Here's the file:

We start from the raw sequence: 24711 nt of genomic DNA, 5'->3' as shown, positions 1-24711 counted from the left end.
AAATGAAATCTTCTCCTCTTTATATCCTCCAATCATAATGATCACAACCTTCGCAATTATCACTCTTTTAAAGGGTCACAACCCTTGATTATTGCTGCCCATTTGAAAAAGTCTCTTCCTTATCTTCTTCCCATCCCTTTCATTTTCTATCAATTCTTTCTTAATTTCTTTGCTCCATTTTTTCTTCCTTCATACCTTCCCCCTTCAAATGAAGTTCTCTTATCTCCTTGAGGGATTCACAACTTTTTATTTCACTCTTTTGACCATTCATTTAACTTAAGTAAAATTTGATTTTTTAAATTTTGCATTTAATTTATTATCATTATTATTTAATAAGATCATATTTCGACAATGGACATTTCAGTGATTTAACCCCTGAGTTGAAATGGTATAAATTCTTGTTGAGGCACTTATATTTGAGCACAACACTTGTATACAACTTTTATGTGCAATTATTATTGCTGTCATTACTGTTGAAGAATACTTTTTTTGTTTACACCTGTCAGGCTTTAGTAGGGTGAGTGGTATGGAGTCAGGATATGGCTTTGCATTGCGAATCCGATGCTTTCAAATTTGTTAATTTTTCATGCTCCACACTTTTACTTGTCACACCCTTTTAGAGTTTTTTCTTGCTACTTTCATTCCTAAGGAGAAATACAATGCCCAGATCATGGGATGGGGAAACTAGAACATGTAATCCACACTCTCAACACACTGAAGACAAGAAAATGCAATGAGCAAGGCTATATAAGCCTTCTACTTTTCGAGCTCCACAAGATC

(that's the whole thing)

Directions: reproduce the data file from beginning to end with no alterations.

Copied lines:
We start from the raw sequence: 24711 nt of genomic DNA, 5'->3' as shown, positions 1-24711 counted from the left end.
AAATGAAATCTTCTCCTCTTTATATCCTCCAATCATAATGATCACAACCTTCGCAATTATCACTCTTTTAAAGGGTCACAACCCTTGATTATTGCTGCCCATTTGAAAAAGTCTCTTCCTTATCTTCTTCCCATCCCTTTCATTTTCTATCAATTCTTTCTTAATTTCTTTGCTCCATTTTTTCTTCCTTCATACCTTCCCCCTTCAAATGAAGTTCTCTTATCTCCTTGAGGGATTCACAACTTTTTATTTCACTCTTTTGACCATTCATTTAACTTAAGTAAAATTTGATTTTTTAAATTTTGCATTTAATTTATTATCATTATTATTTAATAAGATCATATTTCGACAATGGACATTTCAGTGATTTAACCCCTGAGTTGAAATGGTATAAATTCTTGTTGAGGCACTTATATTTGAGCACAACACTTGTATACAACTTTTATGTGCAATTATTATTGCTGTCATTACTGTTGAAGAATACTTTTTTTGTTTACACCTGTCAGGCTTTAGTAGGGTGAGTGGTATGGAGTCAGGATATGGCTTTGCATTGCGAATCCGATGCTTTCAAATTTGTTAATTTTTCATGCTCCACACTTTTACTTGTCACACCCTTTTAGAGTTTTTTCTTGCTACTTTCATTCCTAAGGAGAAATACAATGCCCAGATCATGGGATGGGGAAACTAGAACATGTAATCCACACTCTCAACACACTGAAGACAAGAAAATGCAATGAGCAAGGCTATATAAGCCTTCTACTTTTCGAGCTCCACAAGATC